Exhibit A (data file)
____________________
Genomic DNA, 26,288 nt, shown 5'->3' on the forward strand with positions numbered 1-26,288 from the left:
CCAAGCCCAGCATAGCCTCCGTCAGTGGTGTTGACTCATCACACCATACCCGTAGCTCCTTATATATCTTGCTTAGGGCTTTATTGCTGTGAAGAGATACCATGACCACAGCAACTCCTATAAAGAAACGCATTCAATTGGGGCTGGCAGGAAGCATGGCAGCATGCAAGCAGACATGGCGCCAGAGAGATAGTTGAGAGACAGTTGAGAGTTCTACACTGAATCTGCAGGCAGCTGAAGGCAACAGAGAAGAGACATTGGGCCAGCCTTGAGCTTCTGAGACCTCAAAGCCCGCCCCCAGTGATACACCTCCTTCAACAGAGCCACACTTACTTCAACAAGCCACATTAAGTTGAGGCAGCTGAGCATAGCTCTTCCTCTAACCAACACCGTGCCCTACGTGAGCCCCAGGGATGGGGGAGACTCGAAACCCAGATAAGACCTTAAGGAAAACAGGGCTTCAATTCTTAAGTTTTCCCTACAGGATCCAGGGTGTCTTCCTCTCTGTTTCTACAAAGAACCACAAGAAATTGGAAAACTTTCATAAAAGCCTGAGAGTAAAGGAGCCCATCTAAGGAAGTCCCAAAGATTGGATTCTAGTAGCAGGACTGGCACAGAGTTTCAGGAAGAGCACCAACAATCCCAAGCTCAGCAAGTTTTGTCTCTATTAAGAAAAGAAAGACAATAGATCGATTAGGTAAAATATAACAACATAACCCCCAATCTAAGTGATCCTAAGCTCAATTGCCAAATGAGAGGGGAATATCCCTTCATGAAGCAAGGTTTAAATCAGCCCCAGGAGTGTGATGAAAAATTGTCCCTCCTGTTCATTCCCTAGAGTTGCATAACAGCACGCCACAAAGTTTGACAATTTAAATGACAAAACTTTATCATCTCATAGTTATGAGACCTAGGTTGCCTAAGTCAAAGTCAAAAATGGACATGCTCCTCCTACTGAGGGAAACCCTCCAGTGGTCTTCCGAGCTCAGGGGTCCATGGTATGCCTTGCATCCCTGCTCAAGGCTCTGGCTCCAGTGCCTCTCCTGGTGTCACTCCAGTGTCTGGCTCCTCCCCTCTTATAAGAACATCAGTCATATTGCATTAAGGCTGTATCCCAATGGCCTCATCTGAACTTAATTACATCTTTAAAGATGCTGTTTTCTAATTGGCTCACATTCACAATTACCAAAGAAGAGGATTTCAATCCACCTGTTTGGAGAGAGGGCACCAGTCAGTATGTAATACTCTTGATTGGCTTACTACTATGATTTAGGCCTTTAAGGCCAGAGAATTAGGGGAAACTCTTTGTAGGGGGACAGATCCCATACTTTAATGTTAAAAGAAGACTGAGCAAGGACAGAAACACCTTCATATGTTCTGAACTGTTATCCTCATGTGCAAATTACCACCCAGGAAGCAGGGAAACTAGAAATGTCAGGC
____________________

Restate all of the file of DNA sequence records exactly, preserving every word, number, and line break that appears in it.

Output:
Genomic DNA, 26,288 nt, shown 5'->3' on the forward strand with positions numbered 1-26,288 from the left:
CCAAGCCCAGCATAGCCTCCGTCAGTGGTGTTGACTCATCACACCATACCCGTAGCTCCTTATATATCTTGCTTAGGGCTTTATTGCTGTGAAGAGATACCATGACCACAGCAACTCCTATAAAGAAACGCATTCAATTGGGGCTGGCAGGAAGCATGGCAGCATGCAAGCAGACATGGCGCCAGAGAGATAGTTGAGAGACAGTTGAGAGTTCTACACTGAATCTGCAGGCAGCTGAAGGCAACAGAGAAGAGACATTGGGCCAGCCTTGAGCTTCTGAGACCTCAAAGCCCGCCCCCAGTGATACACCTCCTTCAACAGAGCCACACTTACTTCAACAAGCCACATTAAGTTGAGGCAGCTGAGCATAGCTCTTCCTCTAACCAACACCGTGCCCTACGTGAGCCCCAGGGATGGGGGAGACTCGAAACCCAGATAAGACCTTAAGGAAAACAGGGCTTCAATTCTTAAGTTTTCCCTACAGGATCCAGGGTGTCTTCCTCTCTGTTTCTACAAAGAACCACAAGAAATTGGAAAACTTTCATAAAAGCCTGAGAGTAAAGGAGCCCATCTAAGGAAGTCCCAAAGATTGGATTCTAGTAGCAGGACTGGCACAGAGTTTCAGGAAGAGCACCAACAATCCCAAGCTCAGCAAGTTTTGTCTCTATTAAGAAAAGAAAGACAATAGATCGATTAGGTAAAATATAACAACATAACCCCCAATCTAAGTGATCCTAAGCTCAATTGCCAAATGAGAGGGGAATATCCCTTCATGAAGCAAGGTTTAAATCAGCCCCAGGAGTGTGATGAAAAATTGTCCCTCCTGTTCATTCCCTAGAGTTGCATAACAGCACGCCACAAAGTTTGACAATTTAAATGACAAAACTTTATCATCTCATAGTTATGAGACCTAGGTTGCCTAAGTCAAAGTCAAAAATGGACATGCTCCTCCTACTGAGGGAAACCCTCCAGTGGTCTTCCGAGCTCAGGGGTCCATGGTATGCCTTGCATCCCTGCTCAAGGCTCTGGCTCCAGTGCCTCTCCTGGTGTCACTCCAGTGTCTGGCTCCTCCCCTCTTATAAGAACATCAGTCATATTGCATTAAGGCTGTATCCCAATGGCCTCATCTGAACTTAATTACATCTTTAAAGATGCTGTTTTCTAATTGGCTCACATTCACAATTACCAAAGAAGAGGATTTCAATCCACCTGTTTGGAGAGAGGGCACCAGTCAGTATGTAATACTCTTGATTGGCTTACTACTATGATTTAGGCCTTTAAGGCCAGAGAATTAGGGGAAACTCTTTGTAGGGGGACAGATCCCATACTTTAATGTTAAAAGAAGACTGAGCAAGGACAGAAACACCTTCATATGTTCTGAACTGTTATCCTCATGTGCAAATTACCACCCAGGAAGCAGGGAAACTAGAAATGTCAGGC